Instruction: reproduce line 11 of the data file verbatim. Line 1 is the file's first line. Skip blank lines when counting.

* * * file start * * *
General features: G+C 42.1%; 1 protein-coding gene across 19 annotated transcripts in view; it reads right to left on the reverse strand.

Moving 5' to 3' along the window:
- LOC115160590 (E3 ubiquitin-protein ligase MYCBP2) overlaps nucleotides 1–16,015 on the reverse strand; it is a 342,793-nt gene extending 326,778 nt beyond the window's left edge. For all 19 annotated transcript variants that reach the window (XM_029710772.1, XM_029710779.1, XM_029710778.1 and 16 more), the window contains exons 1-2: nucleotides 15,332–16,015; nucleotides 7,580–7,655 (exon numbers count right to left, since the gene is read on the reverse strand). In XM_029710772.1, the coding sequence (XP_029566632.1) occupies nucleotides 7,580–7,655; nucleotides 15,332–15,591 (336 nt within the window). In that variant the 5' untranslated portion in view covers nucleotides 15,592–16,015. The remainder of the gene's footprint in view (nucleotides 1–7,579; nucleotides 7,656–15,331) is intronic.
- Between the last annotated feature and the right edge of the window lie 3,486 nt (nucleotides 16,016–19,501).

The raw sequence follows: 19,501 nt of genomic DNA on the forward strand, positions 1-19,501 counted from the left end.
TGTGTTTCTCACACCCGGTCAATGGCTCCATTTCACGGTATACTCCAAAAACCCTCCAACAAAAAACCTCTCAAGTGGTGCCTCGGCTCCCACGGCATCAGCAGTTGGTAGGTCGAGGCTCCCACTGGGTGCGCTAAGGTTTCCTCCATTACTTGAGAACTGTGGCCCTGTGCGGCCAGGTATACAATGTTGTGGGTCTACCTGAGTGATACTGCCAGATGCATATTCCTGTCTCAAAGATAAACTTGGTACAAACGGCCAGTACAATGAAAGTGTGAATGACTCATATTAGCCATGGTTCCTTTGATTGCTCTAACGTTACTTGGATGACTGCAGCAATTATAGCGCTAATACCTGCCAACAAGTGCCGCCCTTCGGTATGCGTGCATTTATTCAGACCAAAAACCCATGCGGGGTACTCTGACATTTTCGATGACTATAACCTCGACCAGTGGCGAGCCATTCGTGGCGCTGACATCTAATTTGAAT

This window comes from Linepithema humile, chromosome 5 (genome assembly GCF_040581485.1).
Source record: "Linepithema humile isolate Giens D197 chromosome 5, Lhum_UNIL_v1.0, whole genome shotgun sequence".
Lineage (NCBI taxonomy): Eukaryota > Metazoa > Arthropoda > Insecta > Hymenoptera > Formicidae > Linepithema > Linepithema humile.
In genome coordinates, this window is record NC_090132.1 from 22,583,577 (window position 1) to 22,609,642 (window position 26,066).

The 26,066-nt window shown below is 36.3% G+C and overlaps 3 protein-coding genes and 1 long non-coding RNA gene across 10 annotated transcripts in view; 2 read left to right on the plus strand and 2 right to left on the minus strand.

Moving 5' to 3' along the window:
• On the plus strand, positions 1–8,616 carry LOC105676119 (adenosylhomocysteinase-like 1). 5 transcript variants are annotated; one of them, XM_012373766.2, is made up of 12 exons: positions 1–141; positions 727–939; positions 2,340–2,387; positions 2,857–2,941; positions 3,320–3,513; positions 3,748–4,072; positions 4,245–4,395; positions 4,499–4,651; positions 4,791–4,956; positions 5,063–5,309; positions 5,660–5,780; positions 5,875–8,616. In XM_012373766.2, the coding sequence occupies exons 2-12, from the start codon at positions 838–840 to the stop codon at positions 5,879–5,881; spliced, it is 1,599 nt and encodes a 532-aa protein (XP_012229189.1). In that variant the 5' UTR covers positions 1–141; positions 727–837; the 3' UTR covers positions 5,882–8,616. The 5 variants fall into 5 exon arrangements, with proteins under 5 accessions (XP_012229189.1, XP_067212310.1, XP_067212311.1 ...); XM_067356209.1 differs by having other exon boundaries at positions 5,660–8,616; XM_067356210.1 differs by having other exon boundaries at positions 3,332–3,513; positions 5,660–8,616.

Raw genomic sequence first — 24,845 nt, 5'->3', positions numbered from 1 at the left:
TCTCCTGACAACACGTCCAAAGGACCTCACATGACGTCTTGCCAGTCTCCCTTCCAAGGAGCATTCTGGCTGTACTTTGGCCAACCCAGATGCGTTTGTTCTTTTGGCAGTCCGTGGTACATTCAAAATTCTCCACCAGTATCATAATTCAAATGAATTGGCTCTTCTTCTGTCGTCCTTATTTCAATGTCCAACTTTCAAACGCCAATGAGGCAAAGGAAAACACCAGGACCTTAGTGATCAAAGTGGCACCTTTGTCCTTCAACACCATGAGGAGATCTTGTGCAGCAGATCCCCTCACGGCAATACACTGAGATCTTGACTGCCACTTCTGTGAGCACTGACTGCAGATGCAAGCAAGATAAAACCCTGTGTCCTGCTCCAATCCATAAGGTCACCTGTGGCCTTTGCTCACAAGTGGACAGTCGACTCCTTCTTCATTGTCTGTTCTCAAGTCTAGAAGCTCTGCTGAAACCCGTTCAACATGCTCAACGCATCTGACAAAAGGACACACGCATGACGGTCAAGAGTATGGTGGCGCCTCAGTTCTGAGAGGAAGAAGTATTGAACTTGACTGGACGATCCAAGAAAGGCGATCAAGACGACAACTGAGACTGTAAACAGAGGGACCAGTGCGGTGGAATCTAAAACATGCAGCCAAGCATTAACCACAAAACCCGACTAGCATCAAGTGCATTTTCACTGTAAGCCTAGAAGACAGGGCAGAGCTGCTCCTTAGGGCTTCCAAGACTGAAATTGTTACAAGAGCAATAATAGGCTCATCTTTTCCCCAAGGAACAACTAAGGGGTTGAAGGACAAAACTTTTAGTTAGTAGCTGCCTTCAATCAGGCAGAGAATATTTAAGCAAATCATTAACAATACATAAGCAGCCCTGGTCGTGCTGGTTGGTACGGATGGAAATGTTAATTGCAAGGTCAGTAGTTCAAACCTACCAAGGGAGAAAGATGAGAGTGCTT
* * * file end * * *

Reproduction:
The 26,066-nt window shown below is 36.3% G+C and overlaps 3 protein-coding genes and 1 long non-coding RNA gene across 10 annotated transcripts in view; 2 read left to right on the plus strand and 2 right to left on the minus strand.